With recent news stories about personal data loss and data mining implicating big names such as Facebook, the NHS and Uber, privacy is an increasingly scarce commodity.

There are many reasons why privacy may be a concern for a family, including genuine security risks, family tensions or managing family succession. Traditionally, structures such as companies and trusts would be used to attain a level of privacy in relation to asset ownership and other family affairs. However, recently there has been a significant move towards greater transparency.

Property ownership may be one area of particular privacy concerns for a family. High-profile families may face real risks if their addresses are available to the wider public. Families may wish discretion in their management of assets to protect younger members, until sufficiently mature, from full knowledge of the value of their interests.

The Scottish national land registers (the Land Register and General Register of Sasines) have always been public registers naming the owners of land. With the move to digitise records, this information is becoming more accessible. In the past, to protect privacy, a family may have put in place a trust or corporate structure to own the land, with the Trust’s or company’s name appearing on the Land Register.

Register of People with Significant Control

Where a company is chosen, this may no longer be a reliable means to maintain privacy. The new public Register of People with Significant Control (PSC register) requires the disclosure of the beneficial owners of UK companies. In combination with the existing Land Registers, it is now possible to determine the beneficial owners of land, even when a company has been put in place to hold that land. Additionally, the Government intends to create a similar public register disclosing the beneficial owners of overseas companies which hold UK property.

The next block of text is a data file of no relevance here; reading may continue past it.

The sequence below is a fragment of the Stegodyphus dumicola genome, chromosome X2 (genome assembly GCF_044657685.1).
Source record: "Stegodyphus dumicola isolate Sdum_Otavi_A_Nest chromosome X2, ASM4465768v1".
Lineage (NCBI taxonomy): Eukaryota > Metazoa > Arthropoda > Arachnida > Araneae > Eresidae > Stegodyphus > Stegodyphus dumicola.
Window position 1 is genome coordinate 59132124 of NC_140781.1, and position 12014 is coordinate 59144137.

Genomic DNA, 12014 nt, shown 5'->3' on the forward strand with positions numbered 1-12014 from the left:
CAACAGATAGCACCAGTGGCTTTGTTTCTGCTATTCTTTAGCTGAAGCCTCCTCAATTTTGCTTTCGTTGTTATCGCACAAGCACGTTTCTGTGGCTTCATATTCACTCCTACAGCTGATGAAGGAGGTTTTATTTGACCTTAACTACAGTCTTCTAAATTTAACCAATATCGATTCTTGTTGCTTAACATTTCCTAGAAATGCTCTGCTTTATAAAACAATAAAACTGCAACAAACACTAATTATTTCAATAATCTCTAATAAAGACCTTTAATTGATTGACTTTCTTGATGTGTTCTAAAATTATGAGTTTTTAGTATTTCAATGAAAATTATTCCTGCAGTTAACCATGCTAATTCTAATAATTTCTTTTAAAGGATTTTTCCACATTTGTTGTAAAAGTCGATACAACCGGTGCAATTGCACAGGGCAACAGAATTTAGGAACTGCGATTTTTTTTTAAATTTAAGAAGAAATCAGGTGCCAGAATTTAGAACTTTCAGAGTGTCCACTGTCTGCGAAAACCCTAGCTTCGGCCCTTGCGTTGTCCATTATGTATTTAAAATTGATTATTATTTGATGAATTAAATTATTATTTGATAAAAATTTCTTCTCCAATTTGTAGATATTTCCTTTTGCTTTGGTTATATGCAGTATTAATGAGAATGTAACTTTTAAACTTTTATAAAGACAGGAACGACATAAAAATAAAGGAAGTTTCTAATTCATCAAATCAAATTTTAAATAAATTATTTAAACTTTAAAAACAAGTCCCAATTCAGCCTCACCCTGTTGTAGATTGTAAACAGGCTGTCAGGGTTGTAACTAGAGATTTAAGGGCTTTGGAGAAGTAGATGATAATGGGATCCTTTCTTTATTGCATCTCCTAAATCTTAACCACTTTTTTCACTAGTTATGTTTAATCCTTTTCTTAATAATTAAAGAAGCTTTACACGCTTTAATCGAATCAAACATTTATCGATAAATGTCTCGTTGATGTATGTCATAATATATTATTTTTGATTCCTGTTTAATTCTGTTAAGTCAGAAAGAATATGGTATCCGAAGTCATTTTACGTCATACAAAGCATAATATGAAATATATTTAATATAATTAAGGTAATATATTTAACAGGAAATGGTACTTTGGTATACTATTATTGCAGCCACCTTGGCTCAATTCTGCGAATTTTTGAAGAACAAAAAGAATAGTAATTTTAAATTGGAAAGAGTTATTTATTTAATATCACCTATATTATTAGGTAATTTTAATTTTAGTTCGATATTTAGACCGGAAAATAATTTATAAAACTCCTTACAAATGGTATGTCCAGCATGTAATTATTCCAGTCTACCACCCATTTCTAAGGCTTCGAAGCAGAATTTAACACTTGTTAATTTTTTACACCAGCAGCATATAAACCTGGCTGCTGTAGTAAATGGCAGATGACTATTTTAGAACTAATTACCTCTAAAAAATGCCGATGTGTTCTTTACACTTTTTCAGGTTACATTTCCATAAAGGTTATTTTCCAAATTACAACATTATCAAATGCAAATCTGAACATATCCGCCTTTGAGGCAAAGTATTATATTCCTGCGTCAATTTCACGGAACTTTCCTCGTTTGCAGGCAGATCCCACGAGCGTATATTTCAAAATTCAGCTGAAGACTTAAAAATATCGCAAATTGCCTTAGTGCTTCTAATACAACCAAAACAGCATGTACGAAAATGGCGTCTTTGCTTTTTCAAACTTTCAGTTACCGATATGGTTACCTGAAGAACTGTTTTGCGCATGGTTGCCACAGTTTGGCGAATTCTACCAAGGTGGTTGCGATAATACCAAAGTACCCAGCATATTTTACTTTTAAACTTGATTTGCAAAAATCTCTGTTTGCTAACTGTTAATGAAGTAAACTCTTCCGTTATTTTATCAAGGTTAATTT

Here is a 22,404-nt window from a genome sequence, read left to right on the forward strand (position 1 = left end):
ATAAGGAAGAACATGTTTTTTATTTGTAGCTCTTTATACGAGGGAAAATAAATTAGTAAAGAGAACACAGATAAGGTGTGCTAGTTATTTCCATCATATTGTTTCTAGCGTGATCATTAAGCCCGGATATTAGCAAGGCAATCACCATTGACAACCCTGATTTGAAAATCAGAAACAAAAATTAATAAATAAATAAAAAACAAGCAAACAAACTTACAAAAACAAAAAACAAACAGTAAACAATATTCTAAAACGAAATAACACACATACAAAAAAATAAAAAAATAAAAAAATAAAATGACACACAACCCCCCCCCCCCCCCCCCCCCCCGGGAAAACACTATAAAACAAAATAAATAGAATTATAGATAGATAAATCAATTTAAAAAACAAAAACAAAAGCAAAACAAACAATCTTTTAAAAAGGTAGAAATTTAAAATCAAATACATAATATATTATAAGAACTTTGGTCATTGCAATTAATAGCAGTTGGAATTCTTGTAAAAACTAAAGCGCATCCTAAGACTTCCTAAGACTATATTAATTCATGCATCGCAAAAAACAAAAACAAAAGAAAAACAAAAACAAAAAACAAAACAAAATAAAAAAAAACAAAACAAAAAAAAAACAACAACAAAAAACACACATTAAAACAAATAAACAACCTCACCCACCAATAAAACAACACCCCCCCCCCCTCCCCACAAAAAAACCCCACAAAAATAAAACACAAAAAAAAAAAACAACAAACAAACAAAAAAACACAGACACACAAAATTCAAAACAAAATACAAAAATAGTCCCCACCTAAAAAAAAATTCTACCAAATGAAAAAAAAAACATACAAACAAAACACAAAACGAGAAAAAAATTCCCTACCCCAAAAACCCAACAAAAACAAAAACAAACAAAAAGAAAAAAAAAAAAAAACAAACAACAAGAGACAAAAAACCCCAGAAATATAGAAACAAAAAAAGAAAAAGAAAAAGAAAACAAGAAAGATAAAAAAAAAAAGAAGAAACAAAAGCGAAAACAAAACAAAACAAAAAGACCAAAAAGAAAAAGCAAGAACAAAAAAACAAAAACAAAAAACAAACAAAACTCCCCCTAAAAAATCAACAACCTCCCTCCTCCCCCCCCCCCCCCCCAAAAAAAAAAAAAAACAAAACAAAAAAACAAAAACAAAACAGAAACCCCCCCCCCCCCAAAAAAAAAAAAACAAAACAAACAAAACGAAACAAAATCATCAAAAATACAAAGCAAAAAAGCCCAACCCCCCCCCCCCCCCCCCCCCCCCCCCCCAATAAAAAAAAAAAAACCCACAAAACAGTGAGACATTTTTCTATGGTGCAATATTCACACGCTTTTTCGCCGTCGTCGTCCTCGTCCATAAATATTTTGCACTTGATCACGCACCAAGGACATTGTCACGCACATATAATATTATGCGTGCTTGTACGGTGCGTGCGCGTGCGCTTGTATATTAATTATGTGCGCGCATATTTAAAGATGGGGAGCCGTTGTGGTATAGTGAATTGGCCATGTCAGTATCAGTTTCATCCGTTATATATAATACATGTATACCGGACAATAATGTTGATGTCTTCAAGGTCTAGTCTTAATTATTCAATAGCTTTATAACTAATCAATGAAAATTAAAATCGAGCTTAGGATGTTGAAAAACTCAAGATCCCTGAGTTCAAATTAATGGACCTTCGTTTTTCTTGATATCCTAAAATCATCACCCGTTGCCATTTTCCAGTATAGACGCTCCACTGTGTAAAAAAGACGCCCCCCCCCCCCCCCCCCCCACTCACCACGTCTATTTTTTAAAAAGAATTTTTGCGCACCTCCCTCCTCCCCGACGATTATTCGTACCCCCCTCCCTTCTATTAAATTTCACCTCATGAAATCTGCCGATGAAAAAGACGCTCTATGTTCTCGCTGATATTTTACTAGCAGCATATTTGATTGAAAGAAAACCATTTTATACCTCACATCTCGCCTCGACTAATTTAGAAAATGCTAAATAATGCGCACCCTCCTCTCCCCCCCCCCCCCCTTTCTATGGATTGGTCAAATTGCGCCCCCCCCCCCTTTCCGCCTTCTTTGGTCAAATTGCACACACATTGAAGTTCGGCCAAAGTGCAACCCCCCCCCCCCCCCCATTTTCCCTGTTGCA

This new register will not only be for overseas companies but also other legal entities. However, the Government have recently stated that trusts will not be required to disclose the identities of their beneficiaries.

“Unlike companies, trusts are typically used by private individuals for managing family owned assets including for minors and vulnerable family members… Publishing these persons’ details would not be proportionate and effective especially as disclosure would undermine family confidentiality.” (A Register of Beneficial Owners of Overseas Companies and Other Legal Entities: The Government Response to the Call for Evidence)

Disclosure of beneficiaries

It should be noted that there is a requirement to disclose the beneficiaries of trusts to HMRC via the Trust Registration Service. This information, however, is not available to the wider public.

It would appear the Government have recognised that trusts in particular are commonly used by families for reasons requiring privacy for the beneficiaries. In a climate where personal data is increasingly available to the wider public, privacy is a key benefit that a family trust can provide.